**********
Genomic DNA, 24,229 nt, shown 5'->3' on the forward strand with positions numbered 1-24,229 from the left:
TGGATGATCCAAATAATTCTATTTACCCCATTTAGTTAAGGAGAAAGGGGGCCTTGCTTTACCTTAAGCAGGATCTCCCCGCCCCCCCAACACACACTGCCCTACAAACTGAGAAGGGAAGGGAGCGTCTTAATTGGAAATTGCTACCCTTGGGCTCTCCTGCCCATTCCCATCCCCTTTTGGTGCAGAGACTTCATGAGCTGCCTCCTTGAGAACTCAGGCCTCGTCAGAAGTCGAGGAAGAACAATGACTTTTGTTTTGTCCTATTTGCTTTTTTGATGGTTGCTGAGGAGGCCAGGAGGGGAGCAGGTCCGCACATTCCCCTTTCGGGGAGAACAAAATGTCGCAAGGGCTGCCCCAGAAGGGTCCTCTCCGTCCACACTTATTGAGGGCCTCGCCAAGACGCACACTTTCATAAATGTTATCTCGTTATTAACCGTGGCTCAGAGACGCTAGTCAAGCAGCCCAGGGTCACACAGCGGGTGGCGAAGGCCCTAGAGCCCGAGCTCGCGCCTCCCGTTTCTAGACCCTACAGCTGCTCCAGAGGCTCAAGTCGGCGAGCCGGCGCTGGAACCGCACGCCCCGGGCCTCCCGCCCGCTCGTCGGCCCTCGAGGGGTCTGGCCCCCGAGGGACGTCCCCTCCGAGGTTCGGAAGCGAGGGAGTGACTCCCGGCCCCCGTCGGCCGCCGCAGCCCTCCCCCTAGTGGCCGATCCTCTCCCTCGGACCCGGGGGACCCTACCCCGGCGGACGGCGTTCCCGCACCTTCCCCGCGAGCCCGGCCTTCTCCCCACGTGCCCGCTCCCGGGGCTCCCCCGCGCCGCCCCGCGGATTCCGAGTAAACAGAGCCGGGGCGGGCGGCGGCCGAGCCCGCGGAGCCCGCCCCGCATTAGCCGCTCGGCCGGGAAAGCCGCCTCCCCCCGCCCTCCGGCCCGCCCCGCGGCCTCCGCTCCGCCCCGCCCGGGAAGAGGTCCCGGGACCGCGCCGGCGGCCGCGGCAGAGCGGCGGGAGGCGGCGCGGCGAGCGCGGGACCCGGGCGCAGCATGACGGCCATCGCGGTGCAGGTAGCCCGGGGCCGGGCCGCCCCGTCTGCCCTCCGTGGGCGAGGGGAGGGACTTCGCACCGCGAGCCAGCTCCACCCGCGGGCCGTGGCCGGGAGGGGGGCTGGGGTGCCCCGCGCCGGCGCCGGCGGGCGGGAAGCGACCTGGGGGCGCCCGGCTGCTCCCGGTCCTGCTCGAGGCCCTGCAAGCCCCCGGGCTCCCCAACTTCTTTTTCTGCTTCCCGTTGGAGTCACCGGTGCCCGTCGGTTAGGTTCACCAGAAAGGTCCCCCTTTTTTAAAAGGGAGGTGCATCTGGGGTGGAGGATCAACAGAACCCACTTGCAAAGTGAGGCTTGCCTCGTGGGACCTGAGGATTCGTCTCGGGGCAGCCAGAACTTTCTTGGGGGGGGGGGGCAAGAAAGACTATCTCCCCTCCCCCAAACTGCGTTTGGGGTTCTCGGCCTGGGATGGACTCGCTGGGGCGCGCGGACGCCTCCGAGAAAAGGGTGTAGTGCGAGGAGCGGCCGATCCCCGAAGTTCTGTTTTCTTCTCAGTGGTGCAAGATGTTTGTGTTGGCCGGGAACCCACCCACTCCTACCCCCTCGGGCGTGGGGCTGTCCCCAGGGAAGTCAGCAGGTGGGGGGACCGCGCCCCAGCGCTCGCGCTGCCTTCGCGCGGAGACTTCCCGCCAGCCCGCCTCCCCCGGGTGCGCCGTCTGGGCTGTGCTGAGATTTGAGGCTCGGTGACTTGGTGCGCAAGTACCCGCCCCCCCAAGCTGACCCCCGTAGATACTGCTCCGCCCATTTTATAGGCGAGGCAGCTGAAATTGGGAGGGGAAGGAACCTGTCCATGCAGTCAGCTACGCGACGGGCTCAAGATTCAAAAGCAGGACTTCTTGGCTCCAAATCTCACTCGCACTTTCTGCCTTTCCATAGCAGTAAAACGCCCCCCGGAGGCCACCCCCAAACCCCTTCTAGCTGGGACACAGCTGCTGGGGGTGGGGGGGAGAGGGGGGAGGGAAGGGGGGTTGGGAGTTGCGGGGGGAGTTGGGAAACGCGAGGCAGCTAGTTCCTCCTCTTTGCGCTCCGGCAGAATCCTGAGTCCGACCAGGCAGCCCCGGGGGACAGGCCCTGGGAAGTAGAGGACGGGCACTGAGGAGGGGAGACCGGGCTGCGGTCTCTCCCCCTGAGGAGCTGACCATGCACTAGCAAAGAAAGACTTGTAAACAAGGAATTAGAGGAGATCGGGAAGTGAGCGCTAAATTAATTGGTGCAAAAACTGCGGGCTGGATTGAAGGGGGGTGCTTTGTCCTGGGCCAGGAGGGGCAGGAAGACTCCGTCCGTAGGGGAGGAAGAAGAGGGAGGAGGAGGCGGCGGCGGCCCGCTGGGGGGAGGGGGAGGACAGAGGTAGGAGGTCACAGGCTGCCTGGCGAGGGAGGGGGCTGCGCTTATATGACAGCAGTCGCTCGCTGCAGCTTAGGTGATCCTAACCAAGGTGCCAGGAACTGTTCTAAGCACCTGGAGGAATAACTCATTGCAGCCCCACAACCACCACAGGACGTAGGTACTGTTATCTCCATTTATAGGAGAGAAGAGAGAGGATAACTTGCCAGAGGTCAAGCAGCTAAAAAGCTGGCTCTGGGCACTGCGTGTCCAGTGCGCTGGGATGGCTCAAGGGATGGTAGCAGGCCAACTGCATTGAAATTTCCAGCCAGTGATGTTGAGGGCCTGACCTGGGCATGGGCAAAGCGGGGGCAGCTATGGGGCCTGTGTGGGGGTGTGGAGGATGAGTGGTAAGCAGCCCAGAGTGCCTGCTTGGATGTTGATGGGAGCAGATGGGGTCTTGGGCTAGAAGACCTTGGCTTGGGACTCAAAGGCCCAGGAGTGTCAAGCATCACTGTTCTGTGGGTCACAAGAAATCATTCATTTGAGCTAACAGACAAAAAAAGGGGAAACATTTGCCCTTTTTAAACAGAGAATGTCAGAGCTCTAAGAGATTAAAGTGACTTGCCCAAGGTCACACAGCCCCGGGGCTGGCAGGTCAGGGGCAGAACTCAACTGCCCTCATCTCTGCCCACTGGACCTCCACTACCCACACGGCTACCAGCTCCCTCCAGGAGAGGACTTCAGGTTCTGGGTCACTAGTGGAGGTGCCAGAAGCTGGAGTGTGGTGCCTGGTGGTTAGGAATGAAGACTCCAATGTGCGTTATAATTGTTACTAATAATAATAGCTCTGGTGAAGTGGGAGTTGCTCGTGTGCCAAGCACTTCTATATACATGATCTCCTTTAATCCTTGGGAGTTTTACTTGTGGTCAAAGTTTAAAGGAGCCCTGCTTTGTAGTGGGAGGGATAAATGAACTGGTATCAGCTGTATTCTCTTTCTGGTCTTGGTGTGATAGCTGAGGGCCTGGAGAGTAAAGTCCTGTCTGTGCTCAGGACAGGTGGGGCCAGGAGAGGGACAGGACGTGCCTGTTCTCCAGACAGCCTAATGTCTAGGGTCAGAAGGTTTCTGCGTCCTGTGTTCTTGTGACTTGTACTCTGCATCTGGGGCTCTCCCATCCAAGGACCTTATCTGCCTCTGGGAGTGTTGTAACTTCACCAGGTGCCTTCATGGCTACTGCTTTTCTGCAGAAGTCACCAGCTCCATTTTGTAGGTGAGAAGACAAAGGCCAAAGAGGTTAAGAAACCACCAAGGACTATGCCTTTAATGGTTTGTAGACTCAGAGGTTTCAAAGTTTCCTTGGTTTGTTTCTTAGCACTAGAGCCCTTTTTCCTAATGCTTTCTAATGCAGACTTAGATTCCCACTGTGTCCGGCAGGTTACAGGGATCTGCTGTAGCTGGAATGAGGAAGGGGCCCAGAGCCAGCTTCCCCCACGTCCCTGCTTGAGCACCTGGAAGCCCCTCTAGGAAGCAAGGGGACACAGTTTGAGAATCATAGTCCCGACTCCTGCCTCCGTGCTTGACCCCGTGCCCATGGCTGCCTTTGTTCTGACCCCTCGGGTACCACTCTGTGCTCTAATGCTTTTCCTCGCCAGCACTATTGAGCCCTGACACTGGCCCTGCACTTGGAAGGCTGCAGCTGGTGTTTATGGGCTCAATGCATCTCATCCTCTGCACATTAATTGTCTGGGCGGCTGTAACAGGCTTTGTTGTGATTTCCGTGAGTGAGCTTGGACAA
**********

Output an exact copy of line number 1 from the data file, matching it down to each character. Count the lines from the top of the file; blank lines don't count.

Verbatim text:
Genomic DNA, 24,229 nt, shown 5'->3' on the forward strand with positions numbered 1-24,229 from the left: